2 Individual who is not a financial adviser

You need to apply to register as a tax agent* with the TPB. 

Once registered with the TPB, you can legally provide tax (financial) advice services for a fee.

For further information about the requirements to register with the TPB, see Registering as an individual tax agent to provide tax (financial) advice services.

3 Company or partnership entity

The company or partnership must either be:

  • registered as a tax agent* with the TPB, or
  • ensure all individuals providing tax (financial) advice services on its behalf is either a registered tax agent* or are a qualified tax relevant provider (that is, a relevant provider who has met the requirements of the Relevant Providers Determination as a provider of tax (financial) advice services.

From 1 January 2023, all relevant providers must be registered with ASIC (under Stage 1). Relevant provider registration will be made available to AFS licensees, via ASIC Connect, by
1 October 2022. 

If the company or partnership meets one of the above requirements, it can legally provide tax (financial) advice services for a fee.  

For further information about the requirements to register with the TPB, refer to Registering as a company or partnership tax agent.

For further information about relevant provider registration, see ASIC Information Sheet 268.

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If I am a corporate authorised representative with ASIC and provide tax (financial) advice services, do I need to register with the TPB as a tax agent to continue providing these services?

If a company wants to provide tax (financial) advice services from 1 January 2022, the company will need to either be:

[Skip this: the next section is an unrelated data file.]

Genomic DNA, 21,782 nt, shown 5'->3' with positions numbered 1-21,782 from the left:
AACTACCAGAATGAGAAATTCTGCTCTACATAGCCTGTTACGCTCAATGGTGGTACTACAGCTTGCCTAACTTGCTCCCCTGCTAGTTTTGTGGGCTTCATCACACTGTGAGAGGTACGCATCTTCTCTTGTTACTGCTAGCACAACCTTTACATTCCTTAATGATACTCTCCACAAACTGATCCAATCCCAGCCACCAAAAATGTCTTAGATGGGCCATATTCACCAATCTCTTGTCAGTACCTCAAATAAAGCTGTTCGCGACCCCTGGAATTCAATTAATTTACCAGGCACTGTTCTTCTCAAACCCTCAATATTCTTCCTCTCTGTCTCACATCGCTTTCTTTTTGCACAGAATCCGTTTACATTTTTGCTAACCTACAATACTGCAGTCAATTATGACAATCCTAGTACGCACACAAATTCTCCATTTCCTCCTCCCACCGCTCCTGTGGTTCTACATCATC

• a tax agent* registered with the TPB, or 
  • ensure that all persons providing tax (financial) advice services on the company's behalf are either registered tax agents* or are qualified tax relevant providers (that is, they are registered relevant providers who meet the requirements of the Relevant Providers Determination). 

However, if the company was a registered tax (financial) adviser as at 31 December 2021, the company can legally provide tax (financial) advice services until 31 December 2022 under the transitional arrangement. 

From 1 January 2023, all relevant providers must be registered with ASIC (under Stage 1). Relevant provider registration will be made available to AFS licensees, via ASIC Connect, by 1 October 2022.
 

I am a registered tax (financial) adviser and my TPB registration does not expire until later in the year. Am I allowed to use the Registered tax practitioner symbol? 

If you are also a relevant provider who provides tax (financial) advice services, you may use the Registered tax practitioner symbol (symbol) until your TPB registration expires. 

However, if you are not a relevant provider with ASIC, you are not permitted to use the symbol from 1 January 2022. This is because your tax (financial) adviser registration ceased on 1 January 2022 and you would no longer meet the certification requirements for using the symbol.


I am seeking to register my company as a tax agent to provide tax (financial) advice services. What types of individuals can I use to meet the sufficient number requirement? 

The company must have registered individual tax agent(s)* to meet the sufficient number requirement. These individual tax agent(s) may include those with a condition of providing tax (financial) advice services only.   

However, if the company only uses these conditional (individual) tax agent(s), we may impose a condition on the company’s registration also to provide only tax (financial) advice services.

For further information about sufficient number requirements, refer to Supervision and control – tax agents.
 

If supervised advisers are not able to register with the TPB before 1 January 2022, can they continue to provide tax (financial) advice services? Will the supervisory relationship continue to exist?   

It depends on whether the company or partnership they provide tax (financial) advice services on behalf of, has qualified for the transitional arrangement. Under this arrangement, these entities can legally continue to provide tax (financial) advice services between 1 January and 31 December 2022 without being subject to a civil penalty. In these circumstances, individuals who are providing tax (financial) advice services on behalf of a company or partnership can continue those existing arrangements during the transitional period.